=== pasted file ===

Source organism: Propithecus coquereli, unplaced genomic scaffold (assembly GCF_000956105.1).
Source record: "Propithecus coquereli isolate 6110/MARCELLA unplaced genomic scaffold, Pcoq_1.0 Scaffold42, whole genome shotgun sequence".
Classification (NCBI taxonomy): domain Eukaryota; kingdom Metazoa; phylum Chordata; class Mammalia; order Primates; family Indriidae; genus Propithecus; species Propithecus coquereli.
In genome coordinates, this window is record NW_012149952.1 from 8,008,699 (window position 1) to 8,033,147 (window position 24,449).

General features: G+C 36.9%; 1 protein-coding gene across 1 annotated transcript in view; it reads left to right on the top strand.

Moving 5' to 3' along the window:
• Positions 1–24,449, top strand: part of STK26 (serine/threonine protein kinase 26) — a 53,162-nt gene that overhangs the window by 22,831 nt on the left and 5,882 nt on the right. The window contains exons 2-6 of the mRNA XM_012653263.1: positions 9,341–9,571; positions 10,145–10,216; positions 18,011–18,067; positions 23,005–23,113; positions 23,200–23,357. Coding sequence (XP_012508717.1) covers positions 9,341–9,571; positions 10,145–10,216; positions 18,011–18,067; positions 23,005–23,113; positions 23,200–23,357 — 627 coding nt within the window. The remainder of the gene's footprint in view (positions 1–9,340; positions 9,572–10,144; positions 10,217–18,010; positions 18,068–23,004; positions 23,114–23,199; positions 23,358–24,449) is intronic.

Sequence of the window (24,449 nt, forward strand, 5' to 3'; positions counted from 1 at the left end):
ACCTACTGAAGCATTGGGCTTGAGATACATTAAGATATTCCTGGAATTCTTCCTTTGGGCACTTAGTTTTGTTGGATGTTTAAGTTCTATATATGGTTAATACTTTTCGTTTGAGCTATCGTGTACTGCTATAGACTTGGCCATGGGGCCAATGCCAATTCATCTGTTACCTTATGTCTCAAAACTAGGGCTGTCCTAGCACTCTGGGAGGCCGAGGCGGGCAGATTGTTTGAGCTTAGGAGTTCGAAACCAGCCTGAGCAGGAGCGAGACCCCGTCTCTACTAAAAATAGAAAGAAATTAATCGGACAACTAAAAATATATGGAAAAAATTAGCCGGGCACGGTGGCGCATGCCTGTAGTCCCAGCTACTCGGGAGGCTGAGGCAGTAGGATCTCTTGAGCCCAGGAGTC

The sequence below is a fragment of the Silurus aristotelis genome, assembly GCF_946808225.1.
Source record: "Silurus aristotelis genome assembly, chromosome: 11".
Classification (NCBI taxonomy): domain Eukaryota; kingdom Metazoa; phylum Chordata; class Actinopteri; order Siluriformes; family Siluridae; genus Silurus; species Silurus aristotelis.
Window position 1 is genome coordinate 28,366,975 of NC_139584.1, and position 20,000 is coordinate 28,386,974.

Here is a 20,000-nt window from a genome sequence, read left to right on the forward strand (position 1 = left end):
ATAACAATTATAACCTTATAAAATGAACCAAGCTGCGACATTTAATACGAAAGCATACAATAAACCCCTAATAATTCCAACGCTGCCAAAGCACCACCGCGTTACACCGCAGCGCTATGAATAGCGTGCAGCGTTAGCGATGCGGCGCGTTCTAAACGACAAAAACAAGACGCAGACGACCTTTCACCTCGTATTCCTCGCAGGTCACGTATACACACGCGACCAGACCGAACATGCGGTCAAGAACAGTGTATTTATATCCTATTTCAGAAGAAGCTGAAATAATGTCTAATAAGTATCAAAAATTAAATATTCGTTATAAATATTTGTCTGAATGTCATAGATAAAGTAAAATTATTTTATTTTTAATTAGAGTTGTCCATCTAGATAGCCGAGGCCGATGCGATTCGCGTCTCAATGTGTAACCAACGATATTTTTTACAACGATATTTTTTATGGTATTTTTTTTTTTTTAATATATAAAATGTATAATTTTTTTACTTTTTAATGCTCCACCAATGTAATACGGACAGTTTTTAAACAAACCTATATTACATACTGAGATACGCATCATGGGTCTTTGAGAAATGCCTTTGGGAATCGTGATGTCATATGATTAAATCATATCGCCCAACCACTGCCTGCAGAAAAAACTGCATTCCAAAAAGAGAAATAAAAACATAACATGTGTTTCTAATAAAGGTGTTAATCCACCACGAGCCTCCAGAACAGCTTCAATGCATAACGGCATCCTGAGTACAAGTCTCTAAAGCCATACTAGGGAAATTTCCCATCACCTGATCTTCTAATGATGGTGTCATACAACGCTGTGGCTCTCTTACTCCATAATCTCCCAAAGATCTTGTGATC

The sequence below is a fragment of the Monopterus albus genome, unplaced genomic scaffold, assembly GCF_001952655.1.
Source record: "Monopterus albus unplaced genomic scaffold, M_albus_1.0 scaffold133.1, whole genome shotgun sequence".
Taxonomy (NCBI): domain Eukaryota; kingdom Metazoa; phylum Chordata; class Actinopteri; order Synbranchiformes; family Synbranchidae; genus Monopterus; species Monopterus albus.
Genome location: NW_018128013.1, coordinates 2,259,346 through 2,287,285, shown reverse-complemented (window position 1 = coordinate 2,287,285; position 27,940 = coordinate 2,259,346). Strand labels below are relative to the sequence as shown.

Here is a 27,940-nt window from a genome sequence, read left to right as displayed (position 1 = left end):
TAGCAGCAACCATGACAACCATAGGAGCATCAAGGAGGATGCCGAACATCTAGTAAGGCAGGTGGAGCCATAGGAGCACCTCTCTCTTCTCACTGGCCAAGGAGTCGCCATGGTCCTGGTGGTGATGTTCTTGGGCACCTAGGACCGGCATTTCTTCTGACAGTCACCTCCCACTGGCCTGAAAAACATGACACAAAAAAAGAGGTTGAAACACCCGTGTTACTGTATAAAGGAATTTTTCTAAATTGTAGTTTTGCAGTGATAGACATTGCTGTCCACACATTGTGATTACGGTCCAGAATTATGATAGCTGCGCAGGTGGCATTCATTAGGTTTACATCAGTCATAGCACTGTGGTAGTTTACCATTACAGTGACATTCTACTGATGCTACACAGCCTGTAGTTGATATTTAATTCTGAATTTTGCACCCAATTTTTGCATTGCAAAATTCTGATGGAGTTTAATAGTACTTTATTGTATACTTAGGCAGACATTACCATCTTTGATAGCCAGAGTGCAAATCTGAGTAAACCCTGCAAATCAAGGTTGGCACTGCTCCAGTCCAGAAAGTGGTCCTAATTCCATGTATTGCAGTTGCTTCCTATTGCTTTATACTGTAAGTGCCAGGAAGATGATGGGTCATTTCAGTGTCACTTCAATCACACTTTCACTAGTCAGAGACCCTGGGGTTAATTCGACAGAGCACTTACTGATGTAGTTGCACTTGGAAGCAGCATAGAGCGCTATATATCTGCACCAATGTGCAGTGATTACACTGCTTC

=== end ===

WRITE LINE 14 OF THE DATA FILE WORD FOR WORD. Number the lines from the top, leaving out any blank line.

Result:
Here is a 20,000-nt window from a genome sequence, read left to right on the forward strand (position 1 = left end):